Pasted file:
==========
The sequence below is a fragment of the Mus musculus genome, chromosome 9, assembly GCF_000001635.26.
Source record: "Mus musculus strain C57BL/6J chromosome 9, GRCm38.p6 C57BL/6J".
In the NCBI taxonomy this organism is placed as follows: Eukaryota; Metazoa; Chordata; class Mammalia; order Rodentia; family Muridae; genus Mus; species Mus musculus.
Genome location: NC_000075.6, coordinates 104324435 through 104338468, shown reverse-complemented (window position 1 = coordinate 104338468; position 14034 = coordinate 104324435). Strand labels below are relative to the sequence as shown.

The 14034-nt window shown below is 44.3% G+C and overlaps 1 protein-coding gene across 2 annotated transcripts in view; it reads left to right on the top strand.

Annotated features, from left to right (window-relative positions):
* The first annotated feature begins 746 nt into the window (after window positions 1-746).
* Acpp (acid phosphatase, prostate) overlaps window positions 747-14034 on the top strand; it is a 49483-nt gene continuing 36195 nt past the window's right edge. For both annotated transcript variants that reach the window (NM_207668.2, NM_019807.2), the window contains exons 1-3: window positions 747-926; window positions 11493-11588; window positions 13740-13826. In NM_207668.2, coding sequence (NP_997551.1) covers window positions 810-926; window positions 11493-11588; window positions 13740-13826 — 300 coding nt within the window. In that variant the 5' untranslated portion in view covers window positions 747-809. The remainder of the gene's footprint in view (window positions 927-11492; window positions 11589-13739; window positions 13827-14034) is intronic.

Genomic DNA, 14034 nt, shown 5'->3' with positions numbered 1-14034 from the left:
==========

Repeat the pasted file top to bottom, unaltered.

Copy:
The sequence below is a fragment of the Mus musculus genome, chromosome 9, assembly GCF_000001635.26.
Source record: "Mus musculus strain C57BL/6J chromosome 9, GRCm38.p6 C57BL/6J".
In the NCBI taxonomy this organism is placed as follows: Eukaryota; Metazoa; Chordata; class Mammalia; order Rodentia; family Muridae; genus Mus; species Mus musculus.
Genome location: NC_000075.6, coordinates 104324435 through 104338468, shown reverse-complemented (window position 1 = coordinate 104338468; position 14034 = coordinate 104324435). Strand labels below are relative to the sequence as shown.

The 14034-nt window shown below is 44.3% G+C and overlaps 1 protein-coding gene across 2 annotated transcripts in view; it reads left to right on the top strand.

Annotated features, from left to right (window-relative positions):
* The first annotated feature begins 746 nt into the window (after window positions 1-746).
* Acpp (acid phosphatase, prostate) overlaps window positions 747-14034 on the top strand; it is a 49483-nt gene continuing 36195 nt past the window's right edge. For both annotated transcript variants that reach the window (NM_207668.2, NM_019807.2), the window contains exons 1-3: window positions 747-926; window positions 11493-11588; window positions 13740-13826. In NM_207668.2, coding sequence (NP_997551.1) covers window positions 810-926; window positions 11493-11588; window positions 13740-13826 — 300 coding nt within the window. In that variant the 5' untranslated portion in view covers window positions 747-809. The remainder of the gene's footprint in view (window positions 927-11492; window positions 11589-13739; window positions 13827-14034) is intronic.

Genomic DNA, 14034 nt, shown 5'->3' with positions numbered 1-14034 from the left: